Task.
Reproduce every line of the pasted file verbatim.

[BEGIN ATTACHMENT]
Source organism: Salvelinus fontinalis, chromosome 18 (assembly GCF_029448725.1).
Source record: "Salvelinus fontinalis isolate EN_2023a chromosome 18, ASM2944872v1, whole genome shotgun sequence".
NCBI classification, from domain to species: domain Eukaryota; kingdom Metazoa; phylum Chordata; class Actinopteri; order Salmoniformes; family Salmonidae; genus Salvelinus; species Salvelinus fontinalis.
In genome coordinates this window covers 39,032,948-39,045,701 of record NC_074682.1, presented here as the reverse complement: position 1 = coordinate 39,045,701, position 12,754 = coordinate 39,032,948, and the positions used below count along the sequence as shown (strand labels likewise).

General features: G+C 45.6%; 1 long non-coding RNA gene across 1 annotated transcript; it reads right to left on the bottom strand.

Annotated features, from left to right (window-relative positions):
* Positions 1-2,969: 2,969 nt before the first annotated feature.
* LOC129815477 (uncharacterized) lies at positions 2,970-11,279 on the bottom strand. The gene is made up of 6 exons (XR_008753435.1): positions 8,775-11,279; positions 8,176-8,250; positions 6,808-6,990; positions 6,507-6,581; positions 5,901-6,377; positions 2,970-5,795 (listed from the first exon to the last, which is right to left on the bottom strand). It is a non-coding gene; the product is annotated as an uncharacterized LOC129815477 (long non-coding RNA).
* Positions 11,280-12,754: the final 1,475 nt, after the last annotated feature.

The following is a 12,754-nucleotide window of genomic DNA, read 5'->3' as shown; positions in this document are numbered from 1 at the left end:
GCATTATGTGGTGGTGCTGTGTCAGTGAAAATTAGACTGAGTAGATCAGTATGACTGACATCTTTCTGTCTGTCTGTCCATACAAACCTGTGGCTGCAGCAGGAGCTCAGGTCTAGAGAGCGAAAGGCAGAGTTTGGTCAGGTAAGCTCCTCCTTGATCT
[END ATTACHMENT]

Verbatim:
Source organism: Salvelinus fontinalis, chromosome 18 (assembly GCF_029448725.1).
Source record: "Salvelinus fontinalis isolate EN_2023a chromosome 18, ASM2944872v1, whole genome shotgun sequence".
NCBI classification, from domain to species: domain Eukaryota; kingdom Metazoa; phylum Chordata; class Actinopteri; order Salmoniformes; family Salmonidae; genus Salvelinus; species Salvelinus fontinalis.
In genome coordinates this window covers 39,032,948-39,045,701 of record NC_074682.1, presented here as the reverse complement: position 1 = coordinate 39,045,701, position 12,754 = coordinate 39,032,948, and the positions used below count along the sequence as shown (strand labels likewise).

General features: G+C 45.6%; 1 long non-coding RNA gene across 1 annotated transcript; it reads right to left on the bottom strand.

Annotated features, from left to right (window-relative positions):
* Positions 1-2,969: 2,969 nt before the first annotated feature.
* LOC129815477 (uncharacterized) lies at positions 2,970-11,279 on the bottom strand. The gene is made up of 6 exons (XR_008753435.1): positions 8,775-11,279; positions 8,176-8,250; positions 6,808-6,990; positions 6,507-6,581; positions 5,901-6,377; positions 2,970-5,795 (listed from the first exon to the last, which is right to left on the bottom strand). It is a non-coding gene; the product is annotated as an uncharacterized LOC129815477 (long non-coding RNA).
* Positions 11,280-12,754: the final 1,475 nt, after the last annotated feature.

The following is a 12,754-nucleotide window of genomic DNA, read 5'->3' as shown; positions in this document are numbered from 1 at the left end:
GCATTATGTGGTGGTGCTGTGTCAGTGAAAATTAGACTGAGTAGATCAGTATGACTGACATCTTTCTGTCTGTCTGTCCATACAAACCTGTGGCTGCAGCAGGAGCTCAGGTCTAGAGAGCGAAAGGCAGAGTTTGGTCAGGTAAGCTCCTCCTTGATCT